The future of work was a major topic at SXSW this year, where I participated on a panel on the topic. Afterwards, a member of the audience approached me eager to learn how to become a better manager of remote teams.
“I know I need to learn this skill to help my career,” she said. Yet, she didn’t know quite where to turn, and her company wasn’t providing her with the guidance or mentoring she needed.
It’s easy to overlook how essential the skill of remote management is because, for many, the classic picture of a “manager” still means someone sitting at a desk in an office surrounded by (or overlooking) their team. If you search for “leadership” on a stock photo site, you’ll find lots of staged photos showing someone in a suit standing in front of a group of people seated around a boardroom table. That image, however, is extremely outdated.
In fact, most leading business schools teach a course on managing remote teams, or include it as a major part of their management and leadership curriculum, because they recognize how critical it is to successful leadership today.
Companies that learn how to use remote teams productively will gain access to a far broader and deeper talent pool than those who limit themselves to one geographic area. And for managers, organizing and coordinating the work of a distributed team is a crucial key to winning recognition and advancement in the coming years.
Broad economic and technological forces are rapidly reshaping the world of work. Urban centers have large concentrations of skilled workers, which encourage companies to hire locally, but also make the labor market more competitive. As the cost of living and commute times increase in these cities, companies are looking for alternatives: Letting employees work from home more often, hiring workers outside their immediate geographic area and even offering employees bonuses to move away.
Simultaneously, technologies for collaboration, such as Google Docs, Github, Slack, Skype and in some cases even virtual reality, are removing barriers that once impeded doing work remotely. These technologies make it easier for companies to contemplate hiring remote workers, not just ad hoc, but as integral, valuable members of their teams. In fact, Upwork’s Future Workforce study found that 63 percent of U.S. companies’ departments have at least one team member who works remotely. And no wonder: Remote workers often enjoy their work more and can be more productive.
So how do you do this effectively? Fortunately, there’s a large body of research out there, and plenty of advice, for people who need to brush up their remote team management skills. Some key principles:
1. Update your expectations.
The single most effective change a company (or the leader of a team) can make is to take a remote-first approach. Don’t just tolerate remote team members as add-ons to your “regular” meetings: Assume that everyone is or may be remote at any time. Subtle shifts of expectations can help a lot here: For instance, because people on a conference call or Google Hangout may have a hard time being heard, give them explicit permission to interrupt. Or, make a point of taking questions from remote people first.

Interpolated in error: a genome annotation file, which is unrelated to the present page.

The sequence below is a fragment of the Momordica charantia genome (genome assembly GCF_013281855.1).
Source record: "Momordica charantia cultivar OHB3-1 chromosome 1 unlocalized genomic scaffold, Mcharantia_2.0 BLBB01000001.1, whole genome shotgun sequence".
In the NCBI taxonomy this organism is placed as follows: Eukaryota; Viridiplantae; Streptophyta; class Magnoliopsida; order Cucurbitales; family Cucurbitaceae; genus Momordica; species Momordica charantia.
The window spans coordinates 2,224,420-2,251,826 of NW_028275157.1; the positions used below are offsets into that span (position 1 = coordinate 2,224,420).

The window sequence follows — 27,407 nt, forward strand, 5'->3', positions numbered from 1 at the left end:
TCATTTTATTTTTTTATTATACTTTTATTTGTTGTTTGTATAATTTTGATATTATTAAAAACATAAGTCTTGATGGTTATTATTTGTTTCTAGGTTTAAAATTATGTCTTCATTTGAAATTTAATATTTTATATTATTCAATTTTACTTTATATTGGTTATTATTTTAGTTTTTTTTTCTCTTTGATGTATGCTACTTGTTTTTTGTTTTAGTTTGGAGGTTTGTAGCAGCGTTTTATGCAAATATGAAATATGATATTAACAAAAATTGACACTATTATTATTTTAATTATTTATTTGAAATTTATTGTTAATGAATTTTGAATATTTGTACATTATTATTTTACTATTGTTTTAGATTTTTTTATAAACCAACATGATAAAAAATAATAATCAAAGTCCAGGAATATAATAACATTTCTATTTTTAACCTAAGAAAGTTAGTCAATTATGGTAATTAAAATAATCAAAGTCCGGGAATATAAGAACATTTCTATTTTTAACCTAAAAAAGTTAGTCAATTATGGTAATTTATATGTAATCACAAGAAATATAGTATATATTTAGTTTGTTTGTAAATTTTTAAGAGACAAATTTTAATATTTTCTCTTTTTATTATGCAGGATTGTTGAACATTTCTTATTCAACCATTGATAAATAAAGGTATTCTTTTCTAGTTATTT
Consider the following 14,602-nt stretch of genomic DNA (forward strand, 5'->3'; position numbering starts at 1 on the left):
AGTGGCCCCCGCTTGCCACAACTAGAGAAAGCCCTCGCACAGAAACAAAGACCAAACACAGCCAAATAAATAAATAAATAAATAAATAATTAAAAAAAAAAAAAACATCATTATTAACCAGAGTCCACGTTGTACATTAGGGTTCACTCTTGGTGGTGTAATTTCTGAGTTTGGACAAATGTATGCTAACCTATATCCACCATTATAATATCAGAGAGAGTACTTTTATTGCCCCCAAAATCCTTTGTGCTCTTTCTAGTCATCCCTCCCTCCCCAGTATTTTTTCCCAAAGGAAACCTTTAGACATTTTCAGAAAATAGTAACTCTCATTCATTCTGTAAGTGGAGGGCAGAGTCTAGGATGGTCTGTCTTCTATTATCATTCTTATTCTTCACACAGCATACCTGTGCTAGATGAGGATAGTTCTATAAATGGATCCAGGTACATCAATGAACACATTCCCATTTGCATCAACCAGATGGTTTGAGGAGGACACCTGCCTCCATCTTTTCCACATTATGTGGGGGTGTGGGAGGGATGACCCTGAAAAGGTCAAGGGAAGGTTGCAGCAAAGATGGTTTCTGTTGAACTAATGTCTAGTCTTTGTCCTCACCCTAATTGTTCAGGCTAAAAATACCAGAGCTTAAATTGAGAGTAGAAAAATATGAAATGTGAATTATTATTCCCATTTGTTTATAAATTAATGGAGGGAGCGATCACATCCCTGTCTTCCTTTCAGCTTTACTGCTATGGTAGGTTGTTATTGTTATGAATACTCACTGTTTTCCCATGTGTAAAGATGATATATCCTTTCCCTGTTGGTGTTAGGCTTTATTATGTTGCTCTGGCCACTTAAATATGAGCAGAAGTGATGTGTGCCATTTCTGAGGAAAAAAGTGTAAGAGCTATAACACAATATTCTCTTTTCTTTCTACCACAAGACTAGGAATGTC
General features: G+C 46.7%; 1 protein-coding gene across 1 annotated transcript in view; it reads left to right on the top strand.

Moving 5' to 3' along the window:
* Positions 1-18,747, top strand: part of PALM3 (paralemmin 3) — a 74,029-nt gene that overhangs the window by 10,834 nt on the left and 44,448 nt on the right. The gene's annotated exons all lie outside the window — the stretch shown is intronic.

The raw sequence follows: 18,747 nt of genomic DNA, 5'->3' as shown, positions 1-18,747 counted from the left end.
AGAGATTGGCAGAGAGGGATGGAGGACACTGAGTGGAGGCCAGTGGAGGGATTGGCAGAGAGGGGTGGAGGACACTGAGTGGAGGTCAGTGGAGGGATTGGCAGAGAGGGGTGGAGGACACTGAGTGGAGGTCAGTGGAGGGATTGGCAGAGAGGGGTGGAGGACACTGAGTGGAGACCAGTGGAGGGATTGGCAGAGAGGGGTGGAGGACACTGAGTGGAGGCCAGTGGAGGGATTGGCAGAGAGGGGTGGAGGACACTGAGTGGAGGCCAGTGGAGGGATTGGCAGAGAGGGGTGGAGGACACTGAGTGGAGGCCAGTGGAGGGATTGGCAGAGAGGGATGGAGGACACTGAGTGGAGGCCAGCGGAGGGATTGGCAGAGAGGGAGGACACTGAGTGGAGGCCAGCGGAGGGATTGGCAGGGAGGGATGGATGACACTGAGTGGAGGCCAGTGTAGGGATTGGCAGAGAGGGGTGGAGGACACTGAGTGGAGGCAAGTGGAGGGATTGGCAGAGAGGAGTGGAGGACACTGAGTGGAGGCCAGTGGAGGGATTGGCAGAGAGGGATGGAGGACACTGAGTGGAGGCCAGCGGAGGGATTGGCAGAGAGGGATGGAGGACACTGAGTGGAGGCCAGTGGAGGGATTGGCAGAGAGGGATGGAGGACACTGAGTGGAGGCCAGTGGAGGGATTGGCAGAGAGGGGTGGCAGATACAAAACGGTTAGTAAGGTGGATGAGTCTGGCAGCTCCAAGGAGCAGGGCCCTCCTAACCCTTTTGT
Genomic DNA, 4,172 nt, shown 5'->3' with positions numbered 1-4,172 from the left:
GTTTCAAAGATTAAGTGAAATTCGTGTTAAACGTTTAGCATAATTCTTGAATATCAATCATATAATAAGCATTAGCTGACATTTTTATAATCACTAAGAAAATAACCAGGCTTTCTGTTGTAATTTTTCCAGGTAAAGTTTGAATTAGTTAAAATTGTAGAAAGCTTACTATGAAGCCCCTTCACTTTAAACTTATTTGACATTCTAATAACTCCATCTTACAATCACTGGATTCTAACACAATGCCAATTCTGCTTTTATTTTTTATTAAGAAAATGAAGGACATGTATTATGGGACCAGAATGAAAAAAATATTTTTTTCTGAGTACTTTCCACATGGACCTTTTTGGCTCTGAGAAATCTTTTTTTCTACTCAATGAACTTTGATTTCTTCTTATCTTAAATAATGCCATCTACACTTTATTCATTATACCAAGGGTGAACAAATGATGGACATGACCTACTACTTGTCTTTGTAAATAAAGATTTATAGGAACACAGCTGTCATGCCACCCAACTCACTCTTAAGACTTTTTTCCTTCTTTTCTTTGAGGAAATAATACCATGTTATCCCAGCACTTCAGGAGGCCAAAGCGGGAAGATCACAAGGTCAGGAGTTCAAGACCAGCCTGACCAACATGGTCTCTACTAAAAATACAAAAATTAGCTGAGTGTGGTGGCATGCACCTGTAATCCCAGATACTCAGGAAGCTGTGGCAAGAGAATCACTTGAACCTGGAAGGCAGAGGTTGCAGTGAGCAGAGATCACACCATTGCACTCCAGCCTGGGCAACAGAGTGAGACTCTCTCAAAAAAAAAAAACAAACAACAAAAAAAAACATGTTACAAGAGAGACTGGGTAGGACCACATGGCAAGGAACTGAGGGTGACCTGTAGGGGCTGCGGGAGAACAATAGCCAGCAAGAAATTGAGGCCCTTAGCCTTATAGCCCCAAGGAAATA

2. Focus on results.
Set expectations for output early, and reinforce them often. Focus on results. Companies that consider themselves “results-only work environments” focus on what each team member actually delivers, not on where, how or even when they work. That puts remote team members on the same footing as those in the home office.
3. Embrace technology.
Choose collaboration technologies that are simple, reliable and accessible enough for all to use easily (and frequently). At Upwork, we use Google Hangouts constantly, and every conference room is outfitted with a large screen and high-quality camera and microphone.
Use multiple technologies for redundancy (in case one breaks) and flexibility (to accommodate shifting needs). Our Future Workforce study found that 83 percent of departments use more than one type of remote collaboration software.
4. Create a “virtual water cooler.”
Provide opportunities for team members to socialize online, for instance through Slack, to replace the “water cooler” moments they’ll be missing from the real-world office. In fact, done right, virtual communication can be even better than in-person. According to one recent study, 98 percent of employees reported that collaboration technology actually made it easier to build meaningful relationships with coworkers.
5. Keep tabs on the conversation.
Managers need to pay close attention to team communication channels, as you’ll need to be constantly adjusting, coordinating, clarifying and helping avoid misunderstandings.
6. Meet in person when necessary.
Where possible, don’t forget the importance of occasional face to face meetings for building and maintaining relationships. This is especially important for new teams, and for introducing new team members to an existing team.
As a manager, understanding how to lead a remote team and doing so effectively will likely be critical to your future career potential. More than that: A manager’s success is judged by how well they can recognize talented people and successfully engage and lead them to produce great business results. As the woman who approached me at SXSW recognized, that increasingly means recognizing and leading talent that is in another city or timezone.
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